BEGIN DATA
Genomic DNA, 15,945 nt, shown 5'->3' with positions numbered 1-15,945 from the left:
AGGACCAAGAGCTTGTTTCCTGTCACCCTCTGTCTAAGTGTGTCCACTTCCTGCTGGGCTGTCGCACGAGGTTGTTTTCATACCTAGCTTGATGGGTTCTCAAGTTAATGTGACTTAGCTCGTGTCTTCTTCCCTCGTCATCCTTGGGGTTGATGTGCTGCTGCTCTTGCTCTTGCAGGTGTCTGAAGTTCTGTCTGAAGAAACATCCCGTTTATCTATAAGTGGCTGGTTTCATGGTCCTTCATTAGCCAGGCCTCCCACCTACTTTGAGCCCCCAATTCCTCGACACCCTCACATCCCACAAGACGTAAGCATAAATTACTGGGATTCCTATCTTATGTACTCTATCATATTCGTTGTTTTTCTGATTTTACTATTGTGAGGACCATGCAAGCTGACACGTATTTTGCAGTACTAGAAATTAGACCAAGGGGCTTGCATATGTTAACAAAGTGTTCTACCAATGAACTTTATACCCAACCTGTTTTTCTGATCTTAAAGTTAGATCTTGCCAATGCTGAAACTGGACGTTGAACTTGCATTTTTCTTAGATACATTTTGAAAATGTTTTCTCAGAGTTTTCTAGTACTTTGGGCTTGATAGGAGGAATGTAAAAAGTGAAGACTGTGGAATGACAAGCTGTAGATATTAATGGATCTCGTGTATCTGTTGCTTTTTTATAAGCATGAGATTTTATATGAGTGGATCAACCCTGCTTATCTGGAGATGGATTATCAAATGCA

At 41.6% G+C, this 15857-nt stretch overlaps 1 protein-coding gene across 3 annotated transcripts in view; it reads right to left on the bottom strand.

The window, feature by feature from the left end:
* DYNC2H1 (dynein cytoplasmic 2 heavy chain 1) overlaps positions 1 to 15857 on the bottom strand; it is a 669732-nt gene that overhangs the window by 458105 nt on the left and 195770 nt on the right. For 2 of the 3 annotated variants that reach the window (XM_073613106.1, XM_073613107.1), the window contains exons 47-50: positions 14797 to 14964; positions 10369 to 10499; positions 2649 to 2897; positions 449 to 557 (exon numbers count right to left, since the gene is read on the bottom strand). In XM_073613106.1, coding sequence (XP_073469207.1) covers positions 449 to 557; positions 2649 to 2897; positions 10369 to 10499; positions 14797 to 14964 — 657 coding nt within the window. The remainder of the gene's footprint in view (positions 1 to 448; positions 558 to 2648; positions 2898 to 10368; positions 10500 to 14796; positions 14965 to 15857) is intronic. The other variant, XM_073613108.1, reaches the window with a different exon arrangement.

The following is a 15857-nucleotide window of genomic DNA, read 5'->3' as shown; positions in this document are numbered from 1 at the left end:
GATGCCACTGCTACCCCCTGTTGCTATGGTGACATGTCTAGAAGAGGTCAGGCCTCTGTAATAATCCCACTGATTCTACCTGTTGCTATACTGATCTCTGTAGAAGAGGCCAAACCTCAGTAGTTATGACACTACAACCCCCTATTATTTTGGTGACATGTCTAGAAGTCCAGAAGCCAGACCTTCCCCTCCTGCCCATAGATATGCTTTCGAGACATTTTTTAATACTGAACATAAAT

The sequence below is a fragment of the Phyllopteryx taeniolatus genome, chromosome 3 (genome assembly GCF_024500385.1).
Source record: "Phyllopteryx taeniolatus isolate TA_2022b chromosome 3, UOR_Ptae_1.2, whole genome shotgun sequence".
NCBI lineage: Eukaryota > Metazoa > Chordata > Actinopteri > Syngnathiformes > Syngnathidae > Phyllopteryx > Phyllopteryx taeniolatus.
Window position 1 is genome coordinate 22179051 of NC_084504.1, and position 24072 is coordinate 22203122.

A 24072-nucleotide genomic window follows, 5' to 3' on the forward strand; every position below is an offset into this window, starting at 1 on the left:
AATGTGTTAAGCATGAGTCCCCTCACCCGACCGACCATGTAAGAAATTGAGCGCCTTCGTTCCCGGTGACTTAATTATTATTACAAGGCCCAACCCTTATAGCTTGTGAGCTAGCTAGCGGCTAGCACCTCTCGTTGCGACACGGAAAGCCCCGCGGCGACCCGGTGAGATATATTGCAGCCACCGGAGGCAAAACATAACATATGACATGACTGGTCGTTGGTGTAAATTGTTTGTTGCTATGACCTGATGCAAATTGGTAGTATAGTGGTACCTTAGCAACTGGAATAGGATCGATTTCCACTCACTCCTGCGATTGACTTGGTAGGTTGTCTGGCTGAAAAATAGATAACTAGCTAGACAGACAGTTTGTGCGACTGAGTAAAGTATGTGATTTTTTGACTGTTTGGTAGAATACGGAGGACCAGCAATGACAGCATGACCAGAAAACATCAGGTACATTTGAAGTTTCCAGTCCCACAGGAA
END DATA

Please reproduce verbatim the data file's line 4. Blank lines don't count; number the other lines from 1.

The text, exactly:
The window, feature by feature from the left end: